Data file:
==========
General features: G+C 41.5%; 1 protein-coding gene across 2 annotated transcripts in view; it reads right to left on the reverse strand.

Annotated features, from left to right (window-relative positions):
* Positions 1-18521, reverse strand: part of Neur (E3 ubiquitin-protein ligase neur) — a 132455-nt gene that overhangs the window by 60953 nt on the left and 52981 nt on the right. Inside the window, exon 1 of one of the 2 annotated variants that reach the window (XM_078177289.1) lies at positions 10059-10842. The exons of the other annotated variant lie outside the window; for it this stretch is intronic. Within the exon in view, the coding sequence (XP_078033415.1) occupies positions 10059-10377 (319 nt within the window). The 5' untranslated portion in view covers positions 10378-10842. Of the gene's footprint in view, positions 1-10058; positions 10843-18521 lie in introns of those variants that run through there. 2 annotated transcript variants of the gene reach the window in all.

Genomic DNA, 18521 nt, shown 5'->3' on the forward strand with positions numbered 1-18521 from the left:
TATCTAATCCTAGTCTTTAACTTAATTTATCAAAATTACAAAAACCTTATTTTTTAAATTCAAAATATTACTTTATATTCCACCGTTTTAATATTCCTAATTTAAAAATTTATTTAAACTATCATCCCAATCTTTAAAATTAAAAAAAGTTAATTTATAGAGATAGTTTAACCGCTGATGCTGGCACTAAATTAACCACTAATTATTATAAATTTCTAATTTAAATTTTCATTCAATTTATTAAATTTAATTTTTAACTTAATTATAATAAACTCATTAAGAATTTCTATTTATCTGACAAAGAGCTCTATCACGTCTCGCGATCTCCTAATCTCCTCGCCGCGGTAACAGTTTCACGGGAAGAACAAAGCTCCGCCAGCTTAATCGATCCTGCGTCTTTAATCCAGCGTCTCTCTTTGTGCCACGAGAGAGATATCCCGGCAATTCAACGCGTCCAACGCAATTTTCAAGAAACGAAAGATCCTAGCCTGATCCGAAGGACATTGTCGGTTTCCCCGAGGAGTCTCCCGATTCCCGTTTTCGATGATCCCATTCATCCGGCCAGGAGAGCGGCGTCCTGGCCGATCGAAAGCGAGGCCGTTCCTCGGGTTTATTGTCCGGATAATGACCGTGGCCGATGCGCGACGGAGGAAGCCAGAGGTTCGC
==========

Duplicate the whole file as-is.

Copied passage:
General features: G+C 41.5%; 1 protein-coding gene across 2 annotated transcripts in view; it reads right to left on the reverse strand.

Annotated features, from left to right (window-relative positions):
* Positions 1-18521, reverse strand: part of Neur (E3 ubiquitin-protein ligase neur) — a 132455-nt gene that overhangs the window by 60953 nt on the left and 52981 nt on the right. Inside the window, exon 1 of one of the 2 annotated variants that reach the window (XM_078177289.1) lies at positions 10059-10842. The exons of the other annotated variant lie outside the window; for it this stretch is intronic. Within the exon in view, the coding sequence (XP_078033415.1) occupies positions 10059-10377 (319 nt within the window). The 5' untranslated portion in view covers positions 10378-10842. Of the gene's footprint in view, positions 1-10058; positions 10843-18521 lie in introns of those variants that run through there. 2 annotated transcript variants of the gene reach the window in all.

Genomic DNA, 18521 nt, shown 5'->3' on the forward strand with positions numbered 1-18521 from the left:
TATCTAATCCTAGTCTTTAACTTAATTTATCAAAATTACAAAAACCTTATTTTTTAAATTCAAAATATTACTTTATATTCCACCGTTTTAATATTCCTAATTTAAAAATTTATTTAAACTATCATCCCAATCTTTAAAATTAAAAAAAGTTAATTTATAGAGATAGTTTAACCGCTGATGCTGGCACTAAATTAACCACTAATTATTATAAATTTCTAATTTAAATTTTCATTCAATTTATTAAATTTAATTTTTAACTTAATTATAATAAACTCATTAAGAATTTCTATTTATCTGACAAAGAGCTCTATCACGTCTCGCGATCTCCTAATCTCCTCGCCGCGGTAACAGTTTCACGGGAAGAACAAAGCTCCGCCAGCTTAATCGATCCTGCGTCTTTAATCCAGCGTCTCTCTTTGTGCCACGAGAGAGATATCCCGGCAATTCAACGCGTCCAACGCAATTTTCAAGAAACGAAAGATCCTAGCCTGATCCGAAGGACATTGTCGGTTTCCCCGAGGAGTCTCCCGATTCCCGTTTTCGATGATCCCATTCATCCGGCCAGGAGAGCGGCGTCCTGGCCGATCGAAAGCGAGGCCGTTCCTCGGGTTTATTGTCCGGATAATGACCGTGGCCGATGCGCGACGGAGGAAGCCAGAGGTTCGC